Homegrown Theatre brings “It’s a Wonderful Life” to Lacombe Performing Arts stage

Sheila Mcilwain (Rose Bailey) and Darren King (George Bailey) rehearse a scene from Homegrown Theatre's production of the radio version of "It's a Wonderful Life" at the Trinity Lutheran Church last Thursday evening. Ashli Barrett / Lacombe Globe

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Homegrown Theatre Production Company will once again broadcast one of the most classic Christmas television tales during the Light Up the Night festival.

For two nights only, the new Lacombe Performing Arts Centre Foundation (LPACF) stage at the Trinity Lutheran Church will transform into the WBFR booth for the live radio play of It’s a Wonderful Life.

“It’s a heartwarming story – even in rehearsals you see some of the cast members shed a tear because it’s such a nice story,” said Grant Harder, LPACF president.

“They did it last year and it was quite successful. They decided to run it again and hopefully turn it into a Christmas tradition in Lacombe.”

It’s a Wonderful Life was released Dec. 20, 1946. While it wasn’t a box office success at first, it is now considered to be one of the greatest films ever made, and one of the most-loved.

With its 130-minute running time, however, the full-length production is just a bit too long for audiences to sit through comfortable, and so Homegrown Theatre opted for the shorter radio version, which only runs for about 90 minutes.

The story itself centres on George Bailey (Darren King), a man who has given up his every last dream to help others and finds himself on the verge on suicide on Christmas Eve. However, when he stops his guardian angel, Clarence (Wolfgang Kuraitis), from drowning, he’s shown just how much he’s touched the lives of those in his home community of Bedford Falls – and naturally, how wonderful life really is.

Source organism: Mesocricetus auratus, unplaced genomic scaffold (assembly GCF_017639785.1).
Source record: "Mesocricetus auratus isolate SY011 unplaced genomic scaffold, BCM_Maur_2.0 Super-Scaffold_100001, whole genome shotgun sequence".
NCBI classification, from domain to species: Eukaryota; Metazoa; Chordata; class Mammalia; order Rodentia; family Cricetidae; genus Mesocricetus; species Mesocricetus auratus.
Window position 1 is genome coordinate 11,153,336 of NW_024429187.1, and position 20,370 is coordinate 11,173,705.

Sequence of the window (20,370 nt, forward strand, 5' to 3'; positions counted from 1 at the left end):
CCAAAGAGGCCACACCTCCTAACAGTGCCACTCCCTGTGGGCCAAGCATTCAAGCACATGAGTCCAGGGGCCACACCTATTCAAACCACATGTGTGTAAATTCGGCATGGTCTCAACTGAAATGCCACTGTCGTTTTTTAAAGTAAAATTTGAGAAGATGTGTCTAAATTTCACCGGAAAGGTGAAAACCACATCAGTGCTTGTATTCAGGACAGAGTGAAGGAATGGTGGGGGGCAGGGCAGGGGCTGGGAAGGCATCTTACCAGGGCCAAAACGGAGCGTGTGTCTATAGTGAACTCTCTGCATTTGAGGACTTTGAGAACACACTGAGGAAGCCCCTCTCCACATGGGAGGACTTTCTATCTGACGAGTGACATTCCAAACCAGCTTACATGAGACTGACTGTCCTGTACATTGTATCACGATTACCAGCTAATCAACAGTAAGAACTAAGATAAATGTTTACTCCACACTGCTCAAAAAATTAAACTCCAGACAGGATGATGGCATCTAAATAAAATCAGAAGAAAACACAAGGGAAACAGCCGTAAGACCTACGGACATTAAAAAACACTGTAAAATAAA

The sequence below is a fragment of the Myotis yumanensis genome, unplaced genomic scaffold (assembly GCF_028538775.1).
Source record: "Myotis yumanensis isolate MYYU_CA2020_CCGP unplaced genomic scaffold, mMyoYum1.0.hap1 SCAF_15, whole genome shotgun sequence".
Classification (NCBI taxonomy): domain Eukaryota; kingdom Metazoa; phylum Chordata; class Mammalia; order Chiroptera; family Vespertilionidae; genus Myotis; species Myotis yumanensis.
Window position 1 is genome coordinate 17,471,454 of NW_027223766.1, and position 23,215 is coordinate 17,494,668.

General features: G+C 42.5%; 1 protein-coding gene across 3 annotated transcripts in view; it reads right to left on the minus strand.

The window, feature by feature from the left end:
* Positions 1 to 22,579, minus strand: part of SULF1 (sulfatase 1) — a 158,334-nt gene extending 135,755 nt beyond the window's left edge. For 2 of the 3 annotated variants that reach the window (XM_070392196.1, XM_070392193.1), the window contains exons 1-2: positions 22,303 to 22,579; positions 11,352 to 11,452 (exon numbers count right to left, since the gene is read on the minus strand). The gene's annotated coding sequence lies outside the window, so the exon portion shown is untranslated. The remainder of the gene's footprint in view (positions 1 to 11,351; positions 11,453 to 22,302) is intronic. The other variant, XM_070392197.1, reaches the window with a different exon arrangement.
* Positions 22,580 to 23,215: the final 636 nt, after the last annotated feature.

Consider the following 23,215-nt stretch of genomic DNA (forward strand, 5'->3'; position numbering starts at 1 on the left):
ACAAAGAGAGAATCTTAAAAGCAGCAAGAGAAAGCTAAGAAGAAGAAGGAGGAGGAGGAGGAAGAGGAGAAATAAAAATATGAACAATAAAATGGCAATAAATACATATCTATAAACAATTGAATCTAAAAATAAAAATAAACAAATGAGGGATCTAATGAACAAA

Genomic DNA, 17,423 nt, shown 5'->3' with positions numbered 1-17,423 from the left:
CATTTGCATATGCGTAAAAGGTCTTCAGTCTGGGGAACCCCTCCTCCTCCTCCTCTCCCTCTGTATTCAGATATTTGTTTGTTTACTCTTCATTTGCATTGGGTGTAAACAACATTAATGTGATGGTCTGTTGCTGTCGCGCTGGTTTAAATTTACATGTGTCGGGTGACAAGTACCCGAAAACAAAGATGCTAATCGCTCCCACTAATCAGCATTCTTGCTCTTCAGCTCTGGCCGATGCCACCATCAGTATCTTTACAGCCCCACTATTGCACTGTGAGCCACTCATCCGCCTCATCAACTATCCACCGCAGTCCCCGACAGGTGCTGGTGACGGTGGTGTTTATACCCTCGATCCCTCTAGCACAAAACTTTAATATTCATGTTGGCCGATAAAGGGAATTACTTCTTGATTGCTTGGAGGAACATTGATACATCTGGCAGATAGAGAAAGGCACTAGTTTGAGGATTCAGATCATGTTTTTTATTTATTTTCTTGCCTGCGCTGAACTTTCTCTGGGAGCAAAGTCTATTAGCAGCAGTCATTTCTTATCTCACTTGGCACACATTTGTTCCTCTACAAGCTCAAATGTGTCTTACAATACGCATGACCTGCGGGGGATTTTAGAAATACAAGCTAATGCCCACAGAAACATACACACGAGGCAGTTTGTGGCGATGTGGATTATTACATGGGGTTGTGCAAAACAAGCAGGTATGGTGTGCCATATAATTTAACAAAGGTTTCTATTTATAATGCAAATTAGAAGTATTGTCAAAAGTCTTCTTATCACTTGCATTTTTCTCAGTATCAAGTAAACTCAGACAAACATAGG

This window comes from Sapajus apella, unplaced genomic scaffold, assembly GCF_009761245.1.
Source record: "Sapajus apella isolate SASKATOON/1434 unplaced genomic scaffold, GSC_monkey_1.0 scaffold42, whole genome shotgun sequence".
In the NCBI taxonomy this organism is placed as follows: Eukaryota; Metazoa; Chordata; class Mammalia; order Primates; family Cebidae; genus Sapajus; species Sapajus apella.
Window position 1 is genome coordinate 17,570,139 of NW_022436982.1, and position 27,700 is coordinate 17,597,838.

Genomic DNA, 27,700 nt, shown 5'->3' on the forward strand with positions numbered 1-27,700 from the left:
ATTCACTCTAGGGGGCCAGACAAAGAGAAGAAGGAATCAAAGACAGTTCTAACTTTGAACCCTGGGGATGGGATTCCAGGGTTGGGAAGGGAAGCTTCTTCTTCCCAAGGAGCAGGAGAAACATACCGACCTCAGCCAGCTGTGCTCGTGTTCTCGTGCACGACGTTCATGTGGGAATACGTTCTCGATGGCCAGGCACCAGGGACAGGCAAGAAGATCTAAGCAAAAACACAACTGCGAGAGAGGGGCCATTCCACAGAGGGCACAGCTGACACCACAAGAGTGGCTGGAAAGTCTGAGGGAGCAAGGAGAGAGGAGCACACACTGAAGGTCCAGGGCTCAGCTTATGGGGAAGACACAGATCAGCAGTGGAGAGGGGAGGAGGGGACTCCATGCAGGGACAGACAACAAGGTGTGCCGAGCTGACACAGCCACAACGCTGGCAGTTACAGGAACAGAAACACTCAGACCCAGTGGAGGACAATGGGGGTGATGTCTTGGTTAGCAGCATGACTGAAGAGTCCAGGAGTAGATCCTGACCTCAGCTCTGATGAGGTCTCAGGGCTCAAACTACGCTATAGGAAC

Rather than a full-on play complete with sets and full costumes, the production will be more of a theatrical reading, with actors relying more on their voices to tell the tale, as actors would if they were truly performing the play on air.

A unique treat for those in the audience will be the creation of real sound effects on stage a la Jack Foley – the man behind “Foley effects.” The opening and shutting of doors, coins clinking away, water and the noise of someone falling down the stairs will all be produced on stage, giving a realistic quality to the play, rather than relying on canned or digital sound effects.

“We have some sheet metal for thunder – it’s a lot of fun,” he said. “A radio play is really a different theatre experience.”

The show will run Friday, Nov. 30 and Dec. 1 at 7 p.m. Tickets are $10 each, and available at Gish Law Office, Finders Keepers, online through Eventbrite, and at the door.

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